In the last week of September 2021, the Polish Cabinet finally published the Plan for Rare Diseases for 2021-2023 (the "Plan"). We reported about the Plan being submitted for public pre-consultation earlier this year.
The Plan presents a list of actions to be implemented with the aim of improving medical care for patients suffering from rare diseases. It describes the manner and timeframes for their implementation, as well as the financing model for some of them.
There are six core areas of the Plan:
- setting criteria for the establishment and functioning of Centres of Expertise for Rare Diseases (Ośrodki Ekspercie Chorób Rzadkich (OECR)), which will play a key role in meeting patients' needs in terms of diagnosis and treatment;
- defining guidelines for improving the diagnosis of rare diseases, including access to modern diagnostic methods using large-scale genomic technologies;
- improving access to medicines, medical devices and foodstuffs for particular nutritional uses for rare diseases;
- creating the Polish Register of Rare Diseases, which would act as a tool for monitoring rare diseases and health issues on a large scale;
- introducing a Rare Disease Patient Passport – a medical document for patients with rare diseases containing clinical data; and
- creating the Information Platform: "Rare Diseases" – a platform containing clinical, scientific and organisational information on rare diseases.
The Plan considers the following as priority legislative tasks:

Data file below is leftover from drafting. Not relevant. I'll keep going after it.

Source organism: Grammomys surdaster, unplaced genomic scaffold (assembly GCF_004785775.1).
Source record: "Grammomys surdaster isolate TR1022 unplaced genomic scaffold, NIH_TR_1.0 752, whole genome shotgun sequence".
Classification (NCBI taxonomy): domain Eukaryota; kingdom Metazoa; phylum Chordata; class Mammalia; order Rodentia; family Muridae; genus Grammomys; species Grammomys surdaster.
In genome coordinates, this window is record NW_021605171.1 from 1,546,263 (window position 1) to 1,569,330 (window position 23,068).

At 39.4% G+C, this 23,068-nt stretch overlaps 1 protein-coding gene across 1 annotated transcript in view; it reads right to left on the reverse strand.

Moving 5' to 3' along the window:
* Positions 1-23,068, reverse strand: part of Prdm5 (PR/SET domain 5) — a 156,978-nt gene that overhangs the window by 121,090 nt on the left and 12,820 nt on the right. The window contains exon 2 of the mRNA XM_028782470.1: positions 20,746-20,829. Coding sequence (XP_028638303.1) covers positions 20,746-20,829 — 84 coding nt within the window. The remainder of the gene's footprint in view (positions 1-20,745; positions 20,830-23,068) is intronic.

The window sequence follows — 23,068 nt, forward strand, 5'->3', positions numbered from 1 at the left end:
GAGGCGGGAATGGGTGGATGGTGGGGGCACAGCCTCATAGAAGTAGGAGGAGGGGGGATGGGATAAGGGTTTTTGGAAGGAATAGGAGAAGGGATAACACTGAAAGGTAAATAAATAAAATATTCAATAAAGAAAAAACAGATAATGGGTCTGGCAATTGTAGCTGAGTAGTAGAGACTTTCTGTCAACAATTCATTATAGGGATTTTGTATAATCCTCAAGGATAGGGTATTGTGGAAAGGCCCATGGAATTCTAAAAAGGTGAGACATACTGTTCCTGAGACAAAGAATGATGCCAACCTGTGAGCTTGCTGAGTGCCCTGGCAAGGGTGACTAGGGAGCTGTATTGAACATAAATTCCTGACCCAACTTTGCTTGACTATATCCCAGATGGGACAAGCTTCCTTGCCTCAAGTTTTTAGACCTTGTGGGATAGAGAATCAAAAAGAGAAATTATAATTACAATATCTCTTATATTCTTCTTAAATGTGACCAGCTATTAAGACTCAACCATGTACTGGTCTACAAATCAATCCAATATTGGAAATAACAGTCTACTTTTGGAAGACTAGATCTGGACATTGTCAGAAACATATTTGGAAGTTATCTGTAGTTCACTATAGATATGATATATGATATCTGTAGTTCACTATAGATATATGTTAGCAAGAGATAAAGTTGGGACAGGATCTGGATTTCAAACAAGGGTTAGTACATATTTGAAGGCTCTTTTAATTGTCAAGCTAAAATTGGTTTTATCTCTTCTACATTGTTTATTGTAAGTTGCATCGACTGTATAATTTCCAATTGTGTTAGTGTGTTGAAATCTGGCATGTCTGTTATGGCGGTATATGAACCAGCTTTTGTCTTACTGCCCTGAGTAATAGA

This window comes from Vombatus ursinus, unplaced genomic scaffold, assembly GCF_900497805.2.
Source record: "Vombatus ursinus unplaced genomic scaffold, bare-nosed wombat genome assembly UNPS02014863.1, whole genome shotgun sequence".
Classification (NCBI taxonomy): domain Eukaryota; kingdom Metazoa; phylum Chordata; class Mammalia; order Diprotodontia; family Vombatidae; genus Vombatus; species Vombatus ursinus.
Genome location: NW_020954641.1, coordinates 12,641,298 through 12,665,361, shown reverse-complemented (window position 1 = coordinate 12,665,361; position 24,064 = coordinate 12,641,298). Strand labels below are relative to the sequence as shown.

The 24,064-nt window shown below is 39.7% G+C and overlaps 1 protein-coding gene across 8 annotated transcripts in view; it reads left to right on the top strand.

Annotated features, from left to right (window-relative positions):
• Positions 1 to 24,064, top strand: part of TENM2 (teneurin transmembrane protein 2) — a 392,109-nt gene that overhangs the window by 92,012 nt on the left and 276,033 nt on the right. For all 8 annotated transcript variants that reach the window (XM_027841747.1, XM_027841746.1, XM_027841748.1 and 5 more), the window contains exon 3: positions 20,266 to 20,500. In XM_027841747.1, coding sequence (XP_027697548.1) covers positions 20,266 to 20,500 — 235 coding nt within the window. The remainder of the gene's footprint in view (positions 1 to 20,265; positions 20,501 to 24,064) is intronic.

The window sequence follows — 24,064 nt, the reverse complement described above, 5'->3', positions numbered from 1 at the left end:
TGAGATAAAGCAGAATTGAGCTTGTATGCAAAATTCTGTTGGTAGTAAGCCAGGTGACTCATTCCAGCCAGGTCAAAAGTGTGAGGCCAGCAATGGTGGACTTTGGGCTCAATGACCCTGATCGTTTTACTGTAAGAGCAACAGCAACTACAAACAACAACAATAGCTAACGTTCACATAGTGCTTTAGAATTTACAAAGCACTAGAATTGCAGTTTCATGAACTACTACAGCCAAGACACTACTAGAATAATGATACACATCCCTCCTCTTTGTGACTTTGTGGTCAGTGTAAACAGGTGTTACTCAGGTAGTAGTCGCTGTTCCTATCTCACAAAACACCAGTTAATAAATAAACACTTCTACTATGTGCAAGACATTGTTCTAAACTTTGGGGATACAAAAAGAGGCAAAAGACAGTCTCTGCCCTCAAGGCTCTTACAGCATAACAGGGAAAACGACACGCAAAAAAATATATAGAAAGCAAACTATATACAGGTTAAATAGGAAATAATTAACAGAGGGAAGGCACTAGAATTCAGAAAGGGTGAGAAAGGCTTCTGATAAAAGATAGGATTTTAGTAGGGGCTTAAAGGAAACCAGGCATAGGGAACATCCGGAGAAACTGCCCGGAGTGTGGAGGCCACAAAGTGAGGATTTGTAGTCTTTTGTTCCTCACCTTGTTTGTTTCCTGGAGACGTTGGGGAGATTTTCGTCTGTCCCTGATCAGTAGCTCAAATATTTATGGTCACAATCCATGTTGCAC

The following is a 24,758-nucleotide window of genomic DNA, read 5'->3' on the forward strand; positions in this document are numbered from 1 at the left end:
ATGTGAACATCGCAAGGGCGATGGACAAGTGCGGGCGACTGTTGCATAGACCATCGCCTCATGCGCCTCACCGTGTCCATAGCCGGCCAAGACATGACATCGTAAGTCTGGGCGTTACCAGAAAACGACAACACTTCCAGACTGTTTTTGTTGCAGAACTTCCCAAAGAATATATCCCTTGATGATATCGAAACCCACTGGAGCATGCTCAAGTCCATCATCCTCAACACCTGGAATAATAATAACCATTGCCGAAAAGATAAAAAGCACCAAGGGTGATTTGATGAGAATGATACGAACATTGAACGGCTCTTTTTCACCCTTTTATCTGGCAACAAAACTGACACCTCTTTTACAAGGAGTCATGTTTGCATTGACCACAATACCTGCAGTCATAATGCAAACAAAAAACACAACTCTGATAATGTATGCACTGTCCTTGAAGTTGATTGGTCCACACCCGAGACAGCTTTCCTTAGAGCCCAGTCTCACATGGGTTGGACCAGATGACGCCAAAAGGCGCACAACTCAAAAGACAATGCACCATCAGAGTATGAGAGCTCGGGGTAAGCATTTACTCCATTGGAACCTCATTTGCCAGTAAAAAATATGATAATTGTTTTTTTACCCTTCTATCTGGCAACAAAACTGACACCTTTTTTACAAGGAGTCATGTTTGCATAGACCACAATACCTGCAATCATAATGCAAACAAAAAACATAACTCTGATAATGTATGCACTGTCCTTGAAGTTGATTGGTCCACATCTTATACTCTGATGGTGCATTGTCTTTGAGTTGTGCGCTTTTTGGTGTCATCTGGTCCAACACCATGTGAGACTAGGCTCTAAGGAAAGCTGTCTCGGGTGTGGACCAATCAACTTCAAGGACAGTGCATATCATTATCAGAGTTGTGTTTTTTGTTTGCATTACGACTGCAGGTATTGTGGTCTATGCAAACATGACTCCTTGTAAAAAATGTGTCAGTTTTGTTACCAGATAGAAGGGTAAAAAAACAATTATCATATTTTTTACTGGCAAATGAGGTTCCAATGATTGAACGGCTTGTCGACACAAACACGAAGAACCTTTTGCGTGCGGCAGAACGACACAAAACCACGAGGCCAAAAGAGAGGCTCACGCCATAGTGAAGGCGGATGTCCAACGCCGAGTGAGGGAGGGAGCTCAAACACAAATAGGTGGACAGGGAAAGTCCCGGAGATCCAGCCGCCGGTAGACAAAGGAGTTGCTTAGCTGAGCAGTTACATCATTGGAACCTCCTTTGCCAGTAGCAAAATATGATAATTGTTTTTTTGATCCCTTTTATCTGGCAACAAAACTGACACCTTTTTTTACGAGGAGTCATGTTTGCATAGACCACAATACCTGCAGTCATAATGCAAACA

Task 1. Declaring rare diseases as a public health priority by the Minister of Health.
Task 2. Adopting the definition of rare diseases and of medicines intended for the treatment of rare diseases as set out in EU law, by way of a resolution of the Cabinet.
Task 3. Establishing a Council on Rare Diseases (under the Minister of Health) to support the implementation of specific solutions adopted in the Plan.
In terms of improving access to medicines, medical devices and foodstuffs for particular nutritional uses for rare diseases, the Plan aims to create mechanisms within the limited resources available. Improved access should cover both innovative medicines, irrespective of their orphan drug status, and medicines that have been available for a long time, including those used outside the registered indications. The objective is to improve access by:
- analysing possible modifications to the health technology assessment (HTA) in order to develop a HTA for rare diseases by introducing a multi-criteria decision analysis (MCDA);
- defining the cost threshold of QALY (quality-adjusted life year) for technologies approved for rare diseases;
- supporting the development and wider use of risk-sharing instruments;
- changing the reimbursement application procedure for technologies with low impact on the financial plan of the National Health Fund (Narodowy Fundusz Zdrowia (NFZ)).
The Plan also proposes establishing reimbursement rules for access to off-label medicines for rare diseases, and improving access to medicines for rare diseases prior to their authorisation and reimbursement.